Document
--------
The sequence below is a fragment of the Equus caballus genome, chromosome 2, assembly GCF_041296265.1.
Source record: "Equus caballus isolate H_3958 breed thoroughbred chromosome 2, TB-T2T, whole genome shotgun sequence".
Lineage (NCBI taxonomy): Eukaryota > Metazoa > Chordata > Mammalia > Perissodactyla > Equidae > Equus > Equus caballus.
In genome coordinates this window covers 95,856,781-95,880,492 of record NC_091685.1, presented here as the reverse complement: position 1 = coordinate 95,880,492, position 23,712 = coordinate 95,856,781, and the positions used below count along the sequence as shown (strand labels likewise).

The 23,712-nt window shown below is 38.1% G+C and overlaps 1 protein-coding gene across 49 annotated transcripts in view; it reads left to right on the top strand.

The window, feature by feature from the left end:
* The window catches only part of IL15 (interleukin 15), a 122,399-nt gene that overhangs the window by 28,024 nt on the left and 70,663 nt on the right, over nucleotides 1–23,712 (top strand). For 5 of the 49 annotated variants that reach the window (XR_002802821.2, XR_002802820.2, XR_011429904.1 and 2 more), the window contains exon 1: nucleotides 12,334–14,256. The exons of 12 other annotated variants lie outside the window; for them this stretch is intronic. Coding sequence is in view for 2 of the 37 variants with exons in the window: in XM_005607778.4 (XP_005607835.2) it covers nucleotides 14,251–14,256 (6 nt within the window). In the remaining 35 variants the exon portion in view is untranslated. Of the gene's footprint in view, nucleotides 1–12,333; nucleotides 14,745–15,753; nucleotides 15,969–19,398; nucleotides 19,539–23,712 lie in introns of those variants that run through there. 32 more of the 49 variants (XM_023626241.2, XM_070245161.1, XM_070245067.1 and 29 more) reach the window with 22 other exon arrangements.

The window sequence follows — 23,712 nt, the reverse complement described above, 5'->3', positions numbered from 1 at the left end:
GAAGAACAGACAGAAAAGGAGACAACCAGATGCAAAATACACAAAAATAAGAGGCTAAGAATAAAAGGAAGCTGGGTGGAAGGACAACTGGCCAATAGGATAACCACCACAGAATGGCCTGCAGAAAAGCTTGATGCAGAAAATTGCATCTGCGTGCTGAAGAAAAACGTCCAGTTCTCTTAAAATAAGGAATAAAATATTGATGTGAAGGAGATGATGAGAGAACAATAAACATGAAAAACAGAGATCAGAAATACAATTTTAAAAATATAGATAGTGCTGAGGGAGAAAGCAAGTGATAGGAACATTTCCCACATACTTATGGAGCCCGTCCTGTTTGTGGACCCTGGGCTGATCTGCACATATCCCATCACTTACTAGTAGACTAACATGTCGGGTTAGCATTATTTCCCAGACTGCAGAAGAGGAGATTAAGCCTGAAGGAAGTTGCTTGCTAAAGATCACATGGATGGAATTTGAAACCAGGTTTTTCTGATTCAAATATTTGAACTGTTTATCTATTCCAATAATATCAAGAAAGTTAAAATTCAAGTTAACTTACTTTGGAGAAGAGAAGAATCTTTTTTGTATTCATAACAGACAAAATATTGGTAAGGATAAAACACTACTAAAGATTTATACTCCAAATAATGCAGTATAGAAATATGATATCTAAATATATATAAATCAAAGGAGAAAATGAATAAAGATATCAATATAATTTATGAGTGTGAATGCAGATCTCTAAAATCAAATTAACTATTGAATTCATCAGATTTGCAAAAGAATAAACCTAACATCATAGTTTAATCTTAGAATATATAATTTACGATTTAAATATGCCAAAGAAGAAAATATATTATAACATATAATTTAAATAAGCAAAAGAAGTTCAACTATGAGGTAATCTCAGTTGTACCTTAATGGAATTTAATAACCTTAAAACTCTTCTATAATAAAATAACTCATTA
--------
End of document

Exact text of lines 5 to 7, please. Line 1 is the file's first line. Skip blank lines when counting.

The 23,712-nt window shown below is 38.1% G+C and overlaps 1 protein-coding gene across 49 annotated transcripts in view; it reads left to right on the top strand.

The window, feature by feature from the left end:
* The window catches only part of IL15 (interleukin 15), a 122,399-nt gene that overhangs the window by 28,024 nt on the left and 70,663 nt on the right, over nucleotides 1–23,712 (top strand). For 5 of the 49 annotated variants that reach the window (XR_002802821.2, XR_002802820.2, XR_011429904.1 and 2 more), the window contains exon 1: nucleotides 12,334–14,256. The exons of 12 other annotated variants lie outside the window; for them this stretch is intronic. Coding sequence is in view for 2 of the 37 variants with exons in the window: in XM_005607778.4 (XP_005607835.2) it covers nucleotides 14,251–14,256 (6 nt within the window). In the remaining 35 variants the exon portion in view is untranslated. Of the gene's footprint in view, nucleotides 1–12,333; nucleotides 14,745–15,753; nucleotides 15,969–19,398; nucleotides 19,539–23,712 lie in introns of those variants that run through there. 32 more of the 49 variants (XM_023626241.2, XM_070245161.1, XM_070245067.1 and 29 more) reach the window with 22 other exon arrangements.